Sure, and it was known to 17th century bell-ringers. So how's that for a bit of combinatorial history?

See the Steinhaus Johnson Trotter algorithm or consult your local change-ringing group.

I did a bit of research on the second part of your question, which is whether it is possible to do this with repeated elements. The answer, I believe, is "yes, but not so easily". Furthermore, it is not possible to permute a list with repeated elements with just adjacent swaps, as can be easily seen for the set `{0, 0, 1, 1}`

. However, it is possible with just single swaps.

The basic approach is to use the basic change-ringing algorithm, but on groups of identical elements instead of on single elements. For a group of `k`

identical elements, you need to be able an algorithm for combinations of the list 0^{n-k}1^{k} (where n is the total size of the base set). A number of such algorithms exist, but I can't find any which are really simple; the simplest one is (roughly speaking) to assign a direction to the overall group, and also a direction to each `1`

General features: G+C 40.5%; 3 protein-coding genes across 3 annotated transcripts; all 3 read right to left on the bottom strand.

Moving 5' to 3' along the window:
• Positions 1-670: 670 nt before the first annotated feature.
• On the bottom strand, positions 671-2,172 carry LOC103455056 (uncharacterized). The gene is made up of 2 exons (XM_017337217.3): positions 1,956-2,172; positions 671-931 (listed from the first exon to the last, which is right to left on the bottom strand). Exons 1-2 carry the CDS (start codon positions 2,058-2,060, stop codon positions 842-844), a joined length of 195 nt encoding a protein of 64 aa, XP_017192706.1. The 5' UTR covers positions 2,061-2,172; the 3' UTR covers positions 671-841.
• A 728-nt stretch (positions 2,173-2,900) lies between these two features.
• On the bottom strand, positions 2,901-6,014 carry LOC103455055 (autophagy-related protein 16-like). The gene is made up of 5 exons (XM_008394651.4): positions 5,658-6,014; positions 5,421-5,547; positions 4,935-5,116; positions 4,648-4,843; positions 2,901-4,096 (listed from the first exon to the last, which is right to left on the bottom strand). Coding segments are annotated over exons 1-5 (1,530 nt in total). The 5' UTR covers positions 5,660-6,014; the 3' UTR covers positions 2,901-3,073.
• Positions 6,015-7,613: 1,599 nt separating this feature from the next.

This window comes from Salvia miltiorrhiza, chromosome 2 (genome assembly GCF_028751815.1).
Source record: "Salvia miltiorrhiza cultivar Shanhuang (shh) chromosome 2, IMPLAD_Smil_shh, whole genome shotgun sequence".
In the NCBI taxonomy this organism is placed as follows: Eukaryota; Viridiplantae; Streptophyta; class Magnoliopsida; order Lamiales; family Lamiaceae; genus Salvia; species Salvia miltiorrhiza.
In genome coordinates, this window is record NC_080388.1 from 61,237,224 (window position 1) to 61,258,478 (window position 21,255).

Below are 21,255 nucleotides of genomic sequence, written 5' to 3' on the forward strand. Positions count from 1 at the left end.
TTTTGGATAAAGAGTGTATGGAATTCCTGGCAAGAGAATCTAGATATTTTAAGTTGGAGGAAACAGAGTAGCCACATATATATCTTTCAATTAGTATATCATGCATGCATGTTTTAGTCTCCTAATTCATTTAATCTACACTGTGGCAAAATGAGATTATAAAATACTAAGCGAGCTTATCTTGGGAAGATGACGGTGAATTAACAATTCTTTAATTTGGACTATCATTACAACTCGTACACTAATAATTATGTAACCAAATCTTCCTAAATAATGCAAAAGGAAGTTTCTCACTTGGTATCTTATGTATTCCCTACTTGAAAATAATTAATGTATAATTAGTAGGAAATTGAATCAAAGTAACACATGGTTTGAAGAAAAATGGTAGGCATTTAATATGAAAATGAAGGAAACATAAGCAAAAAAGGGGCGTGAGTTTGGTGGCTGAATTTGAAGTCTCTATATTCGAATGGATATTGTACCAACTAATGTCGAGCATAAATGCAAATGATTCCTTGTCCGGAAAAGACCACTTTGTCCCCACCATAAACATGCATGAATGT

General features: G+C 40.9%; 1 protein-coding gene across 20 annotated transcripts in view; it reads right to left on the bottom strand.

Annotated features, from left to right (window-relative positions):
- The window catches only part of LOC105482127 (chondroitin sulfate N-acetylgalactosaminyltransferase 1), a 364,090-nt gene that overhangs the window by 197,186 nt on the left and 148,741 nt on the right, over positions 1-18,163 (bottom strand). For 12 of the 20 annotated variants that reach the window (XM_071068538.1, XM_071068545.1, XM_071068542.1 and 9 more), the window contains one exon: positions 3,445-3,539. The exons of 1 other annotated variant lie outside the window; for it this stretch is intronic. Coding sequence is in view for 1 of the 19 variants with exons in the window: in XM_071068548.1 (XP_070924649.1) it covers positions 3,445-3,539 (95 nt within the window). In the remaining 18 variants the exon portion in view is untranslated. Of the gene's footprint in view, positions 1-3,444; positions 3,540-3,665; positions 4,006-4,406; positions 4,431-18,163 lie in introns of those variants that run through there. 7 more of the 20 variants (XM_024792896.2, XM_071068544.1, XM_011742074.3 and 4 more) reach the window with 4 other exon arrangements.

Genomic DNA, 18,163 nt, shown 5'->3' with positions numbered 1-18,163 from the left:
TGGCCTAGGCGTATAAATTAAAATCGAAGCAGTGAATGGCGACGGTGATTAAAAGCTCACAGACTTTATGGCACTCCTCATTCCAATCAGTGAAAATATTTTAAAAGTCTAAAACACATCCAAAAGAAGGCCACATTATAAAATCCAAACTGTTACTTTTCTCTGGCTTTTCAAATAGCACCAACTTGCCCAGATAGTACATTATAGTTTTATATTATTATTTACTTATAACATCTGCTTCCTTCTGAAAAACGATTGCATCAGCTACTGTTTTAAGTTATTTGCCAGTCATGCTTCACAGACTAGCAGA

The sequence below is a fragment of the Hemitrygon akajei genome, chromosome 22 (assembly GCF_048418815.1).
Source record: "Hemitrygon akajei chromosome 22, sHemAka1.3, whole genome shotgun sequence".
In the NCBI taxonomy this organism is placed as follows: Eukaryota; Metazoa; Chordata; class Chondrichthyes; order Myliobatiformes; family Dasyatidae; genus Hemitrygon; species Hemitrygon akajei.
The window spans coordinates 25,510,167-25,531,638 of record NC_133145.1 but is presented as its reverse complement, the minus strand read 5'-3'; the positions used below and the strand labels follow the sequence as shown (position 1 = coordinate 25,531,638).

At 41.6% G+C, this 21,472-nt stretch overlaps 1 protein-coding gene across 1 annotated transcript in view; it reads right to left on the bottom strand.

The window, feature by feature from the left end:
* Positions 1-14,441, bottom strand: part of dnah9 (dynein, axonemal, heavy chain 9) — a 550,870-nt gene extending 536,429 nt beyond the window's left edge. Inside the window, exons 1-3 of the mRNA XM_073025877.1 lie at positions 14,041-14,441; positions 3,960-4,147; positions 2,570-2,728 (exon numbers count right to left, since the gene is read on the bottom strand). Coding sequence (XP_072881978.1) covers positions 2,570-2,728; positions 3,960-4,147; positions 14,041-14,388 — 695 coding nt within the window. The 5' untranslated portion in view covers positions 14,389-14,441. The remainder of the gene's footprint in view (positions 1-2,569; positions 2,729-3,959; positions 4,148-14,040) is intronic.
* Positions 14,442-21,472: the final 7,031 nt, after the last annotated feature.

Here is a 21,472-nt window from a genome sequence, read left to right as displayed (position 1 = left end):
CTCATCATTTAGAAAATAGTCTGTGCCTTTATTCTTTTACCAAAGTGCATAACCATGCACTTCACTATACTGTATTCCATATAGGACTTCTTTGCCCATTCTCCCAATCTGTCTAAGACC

(in a similar fashion to the Shimon Even algorithm). When moving the group left, the leftmost element sweeps back and forth; every time it changes direction, the next mobile element to the right steps one; etc. This eventually moves the entire group from the right-hand side of the list to the left-hand side, after which its overall direction is flipped and it proceeds back to the original configuration, now with the rightmost element leading the sweeps.

Since the number of direction reversals might be even in this case, the above algorithm might not trace out a permutation cycle, but I believe that it is possible to produce a cycle using a more sophisticate algorithm. In effect, you're looking for a hamiltonian cycle in the graph induced by possible single swaps from each permutation -- a variant of the permutehedron -- but, while hamiltonian cycles do exist, they are not so easy to find since the graphs are quite large.